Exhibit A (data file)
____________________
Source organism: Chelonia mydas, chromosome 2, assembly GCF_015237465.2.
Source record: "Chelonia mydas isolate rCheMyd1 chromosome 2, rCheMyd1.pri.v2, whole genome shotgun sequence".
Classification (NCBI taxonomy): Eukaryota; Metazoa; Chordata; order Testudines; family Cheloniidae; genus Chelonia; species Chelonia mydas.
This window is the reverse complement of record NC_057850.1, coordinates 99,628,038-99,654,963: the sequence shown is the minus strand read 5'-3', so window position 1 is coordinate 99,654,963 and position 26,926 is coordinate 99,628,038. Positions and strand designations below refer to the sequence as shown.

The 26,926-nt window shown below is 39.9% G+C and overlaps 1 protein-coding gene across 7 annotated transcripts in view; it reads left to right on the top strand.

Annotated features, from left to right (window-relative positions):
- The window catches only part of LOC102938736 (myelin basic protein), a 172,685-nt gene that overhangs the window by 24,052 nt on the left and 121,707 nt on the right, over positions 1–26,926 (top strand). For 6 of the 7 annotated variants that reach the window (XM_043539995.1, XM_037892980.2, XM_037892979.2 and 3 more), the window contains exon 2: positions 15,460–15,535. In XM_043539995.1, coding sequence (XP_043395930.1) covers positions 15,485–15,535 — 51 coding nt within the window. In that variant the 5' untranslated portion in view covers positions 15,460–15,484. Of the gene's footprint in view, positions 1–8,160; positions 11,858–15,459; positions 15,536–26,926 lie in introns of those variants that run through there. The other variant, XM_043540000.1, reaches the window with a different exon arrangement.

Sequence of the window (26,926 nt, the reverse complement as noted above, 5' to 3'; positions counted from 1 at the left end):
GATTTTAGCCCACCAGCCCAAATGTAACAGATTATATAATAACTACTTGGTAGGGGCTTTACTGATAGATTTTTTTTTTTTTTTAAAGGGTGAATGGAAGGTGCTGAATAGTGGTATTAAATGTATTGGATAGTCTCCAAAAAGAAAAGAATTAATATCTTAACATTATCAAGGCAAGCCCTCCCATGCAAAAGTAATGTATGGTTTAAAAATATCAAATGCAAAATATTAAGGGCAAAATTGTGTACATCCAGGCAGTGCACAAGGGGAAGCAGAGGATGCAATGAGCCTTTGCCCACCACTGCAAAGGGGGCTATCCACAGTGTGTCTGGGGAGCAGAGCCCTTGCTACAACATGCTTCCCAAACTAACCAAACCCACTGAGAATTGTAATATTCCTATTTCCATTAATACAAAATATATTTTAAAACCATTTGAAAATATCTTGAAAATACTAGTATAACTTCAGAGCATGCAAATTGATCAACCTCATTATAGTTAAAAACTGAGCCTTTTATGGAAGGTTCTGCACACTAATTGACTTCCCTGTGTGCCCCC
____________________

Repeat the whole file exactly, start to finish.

Source organism: Chelonia mydas, chromosome 2, assembly GCF_015237465.2.
Source record: "Chelonia mydas isolate rCheMyd1 chromosome 2, rCheMyd1.pri.v2, whole genome shotgun sequence".
Classification (NCBI taxonomy): Eukaryota; Metazoa; Chordata; order Testudines; family Cheloniidae; genus Chelonia; species Chelonia mydas.
This window is the reverse complement of record NC_057850.1, coordinates 99,628,038-99,654,963: the sequence shown is the minus strand read 5'-3', so window position 1 is coordinate 99,654,963 and position 26,926 is coordinate 99,628,038. Positions and strand designations below refer to the sequence as shown.

The 26,926-nt window shown below is 39.9% G+C and overlaps 1 protein-coding gene across 7 annotated transcripts in view; it reads left to right on the top strand.

Annotated features, from left to right (window-relative positions):
- The window catches only part of LOC102938736 (myelin basic protein), a 172,685-nt gene that overhangs the window by 24,052 nt on the left and 121,707 nt on the right, over positions 1–26,926 (top strand). For 6 of the 7 annotated variants that reach the window (XM_043539995.1, XM_037892980.2, XM_037892979.2 and 3 more), the window contains exon 2: positions 15,460–15,535. In XM_043539995.1, coding sequence (XP_043395930.1) covers positions 15,485–15,535 — 51 coding nt within the window. In that variant the 5' untranslated portion in view covers positions 15,460–15,484. Of the gene's footprint in view, positions 1–8,160; positions 11,858–15,459; positions 15,536–26,926 lie in introns of those variants that run through there. The other variant, XM_043540000.1, reaches the window with a different exon arrangement.

Sequence of the window (26,926 nt, the reverse complement as noted above, 5' to 3'; positions counted from 1 at the left end):
GATTTTAGCCCACCAGCCCAAATGTAACAGATTATATAATAACTACTTGGTAGGGGCTTTACTGATAGATTTTTTTTTTTTTTTAAAGGGTGAATGGAAGGTGCTGAATAGTGGTATTAAATGTATTGGATAGTCTCCAAAAAGAAAAGAATTAATATCTTAACATTATCAAGGCAAGCCCTCCCATGCAAAAGTAATGTATGGTTTAAAAATATCAAATGCAAAATATTAAGGGCAAAATTGTGTACATCCAGGCAGTGCACAAGGGGAAGCAGAGGATGCAATGAGCCTTTGCCCACCACTGCAAAGGGGGCTATCCACAGTGTGTCTGGGGAGCAGAGCCCTTGCTACAACATGCTTCCCAAACTAACCAAACCCACTGAGAATTGTAATATTCCTATTTCCATTAATACAAAATATATTTTAAAACCATTTGAAAATATCTTGAAAATACTAGTATAACTTCAGAGCATGCAAATTGATCAACCTCATTATAGTTAAAAACTGAGCCTTTTATGGAAGGTTCTGCACACTAATTGACTTCCCTGTGTGCCCCC